Forgive my ignorance, but is there really any need for having centring springs at all? Wouldn't the natural castoring effect of having the pivot point for the axle mounted inboard of the axle itself not produce the desired result, the same as for the wheels on a supermarket shopping trolley? Naturally you may need to limit the amount of articulation to prevent the wheels falling between the rails, especially on longer cars, but the steering impetus can be imparted to the leading axle of each car through the coupling to the car in front while the trailing axle will simply follow on behind obeying the laws of physics.

Has anyone tried this?

Share this post


Link to post
Share on other sites
3 hours ago, Hod Carrier said:

Forgive my ignorance, but is there really any need for having centring springs at all? Wouldn't the natural castoring effect of having the pivot point for the axle mounted inboard of the axle itself not produce the desired result, the same as for the wheels on a supermarket shopping trolley? Naturally you may need to limit the amount of articulation to prevent the wheels falling between the rails, especially on longer cars, but the steering impetus can be imparted to the leading axle of each car through the coupling to the car in front while the trailing axle will simply follow on behind obeying the laws of physics.

Has anyone tried this?

I haven't - could maybe work, but there are some doubts ...

I believe that the difference with regard to the shopping trolley is: 4 individually pivoting wheels instead of a "two fixed-axle arrangement" in addition to "no rails in the supermarket". I believe that the two wheels on one axle may "jam" or better lock-up in the angled position when the friction forces (caused by the still pushing driving motor) overcome any realignment forces. SwengX said that this often happens when the train comes out of a curve, which then easily locks-up the axle position (due to friction).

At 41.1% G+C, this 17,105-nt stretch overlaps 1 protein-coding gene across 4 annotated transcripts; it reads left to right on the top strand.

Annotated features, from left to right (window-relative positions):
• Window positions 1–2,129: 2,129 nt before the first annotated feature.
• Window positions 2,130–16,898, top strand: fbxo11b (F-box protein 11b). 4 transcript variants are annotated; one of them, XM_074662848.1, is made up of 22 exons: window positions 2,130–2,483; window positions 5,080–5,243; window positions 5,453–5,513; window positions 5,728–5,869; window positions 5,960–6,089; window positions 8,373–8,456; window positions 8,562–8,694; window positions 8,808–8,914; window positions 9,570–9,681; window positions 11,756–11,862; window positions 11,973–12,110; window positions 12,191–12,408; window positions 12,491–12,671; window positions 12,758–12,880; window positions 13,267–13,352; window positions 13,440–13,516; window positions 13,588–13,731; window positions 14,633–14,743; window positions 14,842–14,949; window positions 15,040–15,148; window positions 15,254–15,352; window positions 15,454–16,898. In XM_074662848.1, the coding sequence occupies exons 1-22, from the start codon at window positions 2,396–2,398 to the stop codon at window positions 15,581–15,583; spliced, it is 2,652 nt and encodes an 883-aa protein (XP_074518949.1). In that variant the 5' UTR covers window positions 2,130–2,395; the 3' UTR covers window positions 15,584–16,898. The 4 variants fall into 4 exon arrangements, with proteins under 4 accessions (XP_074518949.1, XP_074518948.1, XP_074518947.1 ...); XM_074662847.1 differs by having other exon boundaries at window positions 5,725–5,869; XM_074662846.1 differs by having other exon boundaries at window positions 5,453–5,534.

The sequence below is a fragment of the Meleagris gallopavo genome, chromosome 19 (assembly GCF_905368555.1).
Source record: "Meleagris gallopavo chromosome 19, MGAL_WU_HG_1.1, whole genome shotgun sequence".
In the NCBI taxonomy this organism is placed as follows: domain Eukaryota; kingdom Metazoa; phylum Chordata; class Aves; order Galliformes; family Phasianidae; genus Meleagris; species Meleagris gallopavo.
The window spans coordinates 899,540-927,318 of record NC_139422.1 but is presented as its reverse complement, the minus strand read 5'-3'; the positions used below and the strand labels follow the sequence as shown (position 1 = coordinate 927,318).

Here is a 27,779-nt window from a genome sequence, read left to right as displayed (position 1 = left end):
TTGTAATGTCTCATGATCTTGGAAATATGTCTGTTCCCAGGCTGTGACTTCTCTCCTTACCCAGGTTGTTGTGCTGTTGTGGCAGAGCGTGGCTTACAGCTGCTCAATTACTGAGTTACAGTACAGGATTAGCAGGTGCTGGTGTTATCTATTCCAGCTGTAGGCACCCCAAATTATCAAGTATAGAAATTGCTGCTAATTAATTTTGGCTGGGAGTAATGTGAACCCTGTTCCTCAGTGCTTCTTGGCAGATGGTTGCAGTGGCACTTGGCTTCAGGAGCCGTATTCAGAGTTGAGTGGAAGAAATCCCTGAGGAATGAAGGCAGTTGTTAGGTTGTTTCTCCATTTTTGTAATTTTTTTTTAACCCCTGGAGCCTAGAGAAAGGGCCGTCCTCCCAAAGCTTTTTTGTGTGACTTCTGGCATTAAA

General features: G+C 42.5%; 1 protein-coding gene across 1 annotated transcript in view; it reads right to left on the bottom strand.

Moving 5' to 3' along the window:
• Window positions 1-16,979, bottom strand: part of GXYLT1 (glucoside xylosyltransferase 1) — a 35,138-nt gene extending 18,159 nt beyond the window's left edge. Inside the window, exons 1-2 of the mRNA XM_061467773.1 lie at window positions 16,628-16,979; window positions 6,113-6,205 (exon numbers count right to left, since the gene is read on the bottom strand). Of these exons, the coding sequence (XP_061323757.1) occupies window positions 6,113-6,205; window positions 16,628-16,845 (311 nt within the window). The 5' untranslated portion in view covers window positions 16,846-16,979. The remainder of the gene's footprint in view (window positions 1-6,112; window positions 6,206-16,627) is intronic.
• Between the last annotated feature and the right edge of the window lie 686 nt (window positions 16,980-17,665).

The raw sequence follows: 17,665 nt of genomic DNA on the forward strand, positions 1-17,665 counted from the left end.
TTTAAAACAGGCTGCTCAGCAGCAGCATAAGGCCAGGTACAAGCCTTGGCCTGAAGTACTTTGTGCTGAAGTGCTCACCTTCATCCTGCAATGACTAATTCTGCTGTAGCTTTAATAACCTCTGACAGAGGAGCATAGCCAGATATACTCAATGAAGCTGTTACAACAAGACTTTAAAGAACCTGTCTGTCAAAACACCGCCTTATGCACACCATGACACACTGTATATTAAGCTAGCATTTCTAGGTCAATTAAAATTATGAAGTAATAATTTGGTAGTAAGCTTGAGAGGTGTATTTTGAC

Man, all wrong nomenclature, and all just believes - where are the physicists or mechanical engineers when you need them?:wink: 

All the best
Thorsten     

    

Share this post


Link to post
Share on other sites

This train is a Hungarian Bzmot, and normally it is only one cart. It can't have jacobs. 

DSC05075-2.JPG

Share this post


Link to post
Share on other sites

@SwengX Oh blimey!! And I thought it was only us Brits who were crazy enough to come up with a self-propelled 4-wheel railcar. *huh*

If the idea is to run that as a single car and not as part of a larger consist then even castoring is unlikely to help, because at least the leading axle will need to be lead through a curve in order to impart steering impetus.

@Toastie SwengX doesn't appear to have set up his MOC to take advantage of castoring because it appears that his axle pivot is directly on top of the axle itself. For that you need to move the pivot point away from the axle, in the manner of the supermarket trolley wheel. Apart from that there are few similarities between the dynamics of trains and supermarket trolleys, I agree.

I'm beginning to think that I might have to build a proof-of-concept prototype to test this out.

Share this post


Link to post
Share on other sites

You will probably need to compromise to get this train to run reliably. The simplest solution would be to use a double bogie at each end, but hide the innermost wheelset on each bogie behind a shroud that mimics the under frame detail. This approach would allow you to easily motorize the train, and will give you a reliable runner.

Share this post


Link to post
Share on other sites

Create an account or sign in to comment

You need to be a member in order to leave a comment

Create an account

Sign up for a new account in our community. It's easy!

Register a new account

Sign in

Already have an account? Sign in here.

Sign In Now

  • Recently Browsing   0 members

    No registered users viewing this page.